When we were stumped, we called in our lifelines. We asked Anna’s Czech father or our Czech school teacher friends. Once we put a question to my son’s twenty-some-year-old guitar teacher. Sometimes our lifelines didn’t know the answer either, or at least, they had to think about it for a while, use a dictionary or check online.
By March, Anna had spent more time and energy preparing for the exams than she had on any single thing in her life. She decided to apply to two of the best state schools in Prague, which also happened to be the most convenient schools location wise. I thought about encouraging Anna to apply to a school with an easier application process, or trying one of the private gymnasiums that have become popular as the trend in the country shifts toward more integrative, Western-style education. But deep down, I believed in the Czech state education process. Plus, I didn’t want to pay for a private program.
As for Anna, she wanted to shoot for the moon. And I stood beside her. Her father, who claims that he has gotten where he is in life, in spite of (rather than because of) his attitude toward formal school education, chose to let us lead the way. If Anna got into a gymnasium, he promised her a new mobile phone. I wondered about the wisdom of the deal, but left it between the two of them.
Finally, the first test day came. I joined hundreds of other parents with grim but hopeful faces. We left our sons and daughters, some of whom were tearful, others jittery, at the doors of the gymnasiums they had chosen. Both days Anna was nervous and teary-eyed. I wondered if someone from the school would call to say that she hadn’t been able to handle it.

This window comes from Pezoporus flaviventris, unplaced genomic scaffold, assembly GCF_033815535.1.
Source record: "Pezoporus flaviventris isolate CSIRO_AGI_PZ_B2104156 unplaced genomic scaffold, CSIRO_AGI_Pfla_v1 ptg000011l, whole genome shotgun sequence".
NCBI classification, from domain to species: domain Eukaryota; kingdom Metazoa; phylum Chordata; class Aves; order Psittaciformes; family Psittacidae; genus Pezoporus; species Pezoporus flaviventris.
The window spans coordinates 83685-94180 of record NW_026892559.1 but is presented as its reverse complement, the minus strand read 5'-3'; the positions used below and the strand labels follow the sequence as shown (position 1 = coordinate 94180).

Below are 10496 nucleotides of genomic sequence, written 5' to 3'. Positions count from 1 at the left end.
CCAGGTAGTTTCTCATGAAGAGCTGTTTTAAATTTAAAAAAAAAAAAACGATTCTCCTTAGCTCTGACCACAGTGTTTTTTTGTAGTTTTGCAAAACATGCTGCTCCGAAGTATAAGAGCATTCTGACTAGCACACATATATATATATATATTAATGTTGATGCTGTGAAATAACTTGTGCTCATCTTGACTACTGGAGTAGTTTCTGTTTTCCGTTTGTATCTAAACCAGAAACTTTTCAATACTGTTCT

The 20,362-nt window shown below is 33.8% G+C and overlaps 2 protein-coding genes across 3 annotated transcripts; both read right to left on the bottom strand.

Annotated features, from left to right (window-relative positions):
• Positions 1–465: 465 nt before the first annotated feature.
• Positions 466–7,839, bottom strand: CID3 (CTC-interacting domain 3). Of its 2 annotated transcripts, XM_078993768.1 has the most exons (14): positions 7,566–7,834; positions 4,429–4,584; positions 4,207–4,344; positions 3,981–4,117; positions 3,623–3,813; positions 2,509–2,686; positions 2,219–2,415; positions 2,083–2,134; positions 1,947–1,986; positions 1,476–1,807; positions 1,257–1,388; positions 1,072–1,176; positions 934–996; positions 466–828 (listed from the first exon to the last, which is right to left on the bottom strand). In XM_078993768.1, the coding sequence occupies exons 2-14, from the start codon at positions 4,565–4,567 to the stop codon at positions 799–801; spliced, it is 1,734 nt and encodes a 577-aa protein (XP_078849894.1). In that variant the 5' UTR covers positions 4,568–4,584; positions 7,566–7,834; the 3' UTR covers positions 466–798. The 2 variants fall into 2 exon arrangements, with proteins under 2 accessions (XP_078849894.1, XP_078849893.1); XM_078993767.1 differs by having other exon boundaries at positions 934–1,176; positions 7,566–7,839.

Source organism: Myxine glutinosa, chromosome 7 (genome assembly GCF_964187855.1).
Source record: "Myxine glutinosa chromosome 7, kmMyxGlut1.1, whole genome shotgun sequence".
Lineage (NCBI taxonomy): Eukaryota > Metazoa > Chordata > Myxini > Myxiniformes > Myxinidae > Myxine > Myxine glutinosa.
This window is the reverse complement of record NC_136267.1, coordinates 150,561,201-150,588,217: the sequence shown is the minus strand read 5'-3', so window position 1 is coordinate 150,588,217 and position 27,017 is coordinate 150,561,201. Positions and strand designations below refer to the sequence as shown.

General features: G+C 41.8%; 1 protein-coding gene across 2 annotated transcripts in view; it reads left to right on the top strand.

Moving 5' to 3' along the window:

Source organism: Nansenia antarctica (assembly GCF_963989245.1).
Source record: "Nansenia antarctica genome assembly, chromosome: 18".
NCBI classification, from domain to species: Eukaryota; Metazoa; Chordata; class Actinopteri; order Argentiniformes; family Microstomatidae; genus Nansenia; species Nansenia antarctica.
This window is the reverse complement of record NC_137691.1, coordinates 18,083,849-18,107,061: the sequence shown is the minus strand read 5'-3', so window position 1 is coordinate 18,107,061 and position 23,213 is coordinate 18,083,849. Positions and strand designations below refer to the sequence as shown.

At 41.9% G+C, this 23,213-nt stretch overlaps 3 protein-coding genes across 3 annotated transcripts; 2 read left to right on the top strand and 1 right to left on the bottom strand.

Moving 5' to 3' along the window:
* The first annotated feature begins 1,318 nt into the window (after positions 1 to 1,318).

But she went in. She took the tests. She did her best. When she came out, she didn’t talk much about the tests. Instead, she told me about her new friend from Russia who had the prettiest bag Anna had ever seen. They had exchanged numbers and planned to keep in touch.
We received the results four days later. Anna had done well on both sets of tests, missing only 1 question in the Math section, but still, she fell shy of the mark. She wasn’t accepted at either school. When she found out, Anna burst into tears and declared that she’d wasted a year of her life studying.
I admit, a part of me was thinking about all those times that she could have gone to bed earlier, read aloud in English just for fun or spent a Saturday afternoon goofing off instead of learning logic in a classroom. But I knew that she’d come a long way, in terms of scholastic knowledge, but more importantly in her sense of independence and self-motivation.
So, my daughter wasn’t accepted at gymnasium. It hurts. And it doesn’t seem fair. But, the truth is, if I had to do it over again, I think I’d let her do the same thing.
Sitting together on Anna’s bed, both trying to understand a concept that seemed totally foreign. The glimmer of light when we thought we’d come upon a solution and the total flash of clarity when something finally clicked – yes, I’d do it all again. Would she?
After the disappointment had worn off a bit, I mentioned to Anna that I was sure glad the studying was over, but that I’d miss learning together with her. Anna agreed.
In two years, Anna can take the gymnasium exams again. Chances are high, she’ll be successful. She knows the process and she knows how to study. If she’s not; we both realize, it’s not the only way forward. In the meantime, it’s clear that she feels a sense of relief. She’s started learning the 50 US states by heart (her idea not mine). She’s reading the Harry Potter series again (one book in Czech, the next in English) and she’s perfecting her front flip on the trampoline.
She’s still trying to convince her dad to buy her the phone, based on her effort not the end result, but that’s one battle I’m not getting into.